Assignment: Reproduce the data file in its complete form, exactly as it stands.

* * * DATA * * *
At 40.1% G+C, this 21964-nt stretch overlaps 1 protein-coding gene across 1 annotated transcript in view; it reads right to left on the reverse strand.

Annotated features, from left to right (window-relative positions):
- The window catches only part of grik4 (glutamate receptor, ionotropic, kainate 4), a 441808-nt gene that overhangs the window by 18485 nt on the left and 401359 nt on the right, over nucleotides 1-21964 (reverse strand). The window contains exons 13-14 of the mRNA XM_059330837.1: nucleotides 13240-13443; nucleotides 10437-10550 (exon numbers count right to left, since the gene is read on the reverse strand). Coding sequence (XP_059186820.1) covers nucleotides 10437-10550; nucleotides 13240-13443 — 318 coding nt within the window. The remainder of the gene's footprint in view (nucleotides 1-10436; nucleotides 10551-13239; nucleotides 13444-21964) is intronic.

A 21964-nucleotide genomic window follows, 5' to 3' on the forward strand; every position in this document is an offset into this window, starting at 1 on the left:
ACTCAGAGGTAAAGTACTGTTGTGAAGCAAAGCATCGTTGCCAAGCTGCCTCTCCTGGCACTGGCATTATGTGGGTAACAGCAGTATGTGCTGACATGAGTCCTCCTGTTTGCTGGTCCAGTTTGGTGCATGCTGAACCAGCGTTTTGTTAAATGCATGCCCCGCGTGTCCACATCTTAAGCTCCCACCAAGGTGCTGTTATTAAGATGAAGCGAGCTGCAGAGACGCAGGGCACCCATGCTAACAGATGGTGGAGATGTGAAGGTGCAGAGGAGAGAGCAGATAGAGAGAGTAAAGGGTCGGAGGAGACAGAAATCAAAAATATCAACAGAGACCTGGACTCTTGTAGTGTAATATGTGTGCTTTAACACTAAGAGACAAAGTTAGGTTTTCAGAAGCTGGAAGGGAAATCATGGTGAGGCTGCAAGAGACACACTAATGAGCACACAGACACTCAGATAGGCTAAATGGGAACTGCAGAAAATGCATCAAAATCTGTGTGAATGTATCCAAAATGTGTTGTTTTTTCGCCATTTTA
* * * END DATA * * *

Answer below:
At 40.1% G+C, this 21964-nt stretch overlaps 1 protein-coding gene across 1 annotated transcript in view; it reads right to left on the reverse strand.

Annotated features, from left to right (window-relative positions):
- The window catches only part of grik4 (glutamate receptor, ionotropic, kainate 4), a 441808-nt gene that overhangs the window by 18485 nt on the left and 401359 nt on the right, over nucleotides 1-21964 (reverse strand). The window contains exons 13-14 of the mRNA XM_059330837.1: nucleotides 13240-13443; nucleotides 10437-10550 (exon numbers count right to left, since the gene is read on the reverse strand). Coding sequence (XP_059186820.1) covers nucleotides 10437-10550; nucleotides 13240-13443 — 318 coding nt within the window. The remainder of the gene's footprint in view (nucleotides 1-10436; nucleotides 10551-13239; nucleotides 13444-21964) is intronic.

A 21964-nucleotide genomic window follows, 5' to 3' on the forward strand; every position in this document is an offset into this window, starting at 1 on the left:
ACTCAGAGGTAAAGTACTGTTGTGAAGCAAAGCATCGTTGCCAAGCTGCCTCTCCTGGCACTGGCATTATGTGGGTAACAGCAGTATGTGCTGACATGAGTCCTCCTGTTTGCTGGTCCAGTTTGGTGCATGCTGAACCAGCGTTTTGTTAAATGCATGCCCCGCGTGTCCACATCTTAAGCTCCCACCAAGGTGCTGTTATTAAGATGAAGCGAGCTGCAGAGACGCAGGGCACCCATGCTAACAGATGGTGGAGATGTGAAGGTGCAGAGGAGAGAGCAGATAGAGAGAGTAAAGGGTCGGAGGAGACAGAAATCAAAAATATCAACAGAGACCTGGACTCTTGTAGTGTAATATGTGTGCTTTAACACTAAGAGACAAAGTTAGGTTTTCAGAAGCTGGAAGGGAAATCATGGTGAGGCTGCAAGAGACACACTAATGAGCACACAGACACTCAGATAGGCTAAATGGGAACTGCAGAAAATGCATCAAAATCTGTGTGAATGTATCCAAAATGTGTTGTTTTTTCGCCATTTTA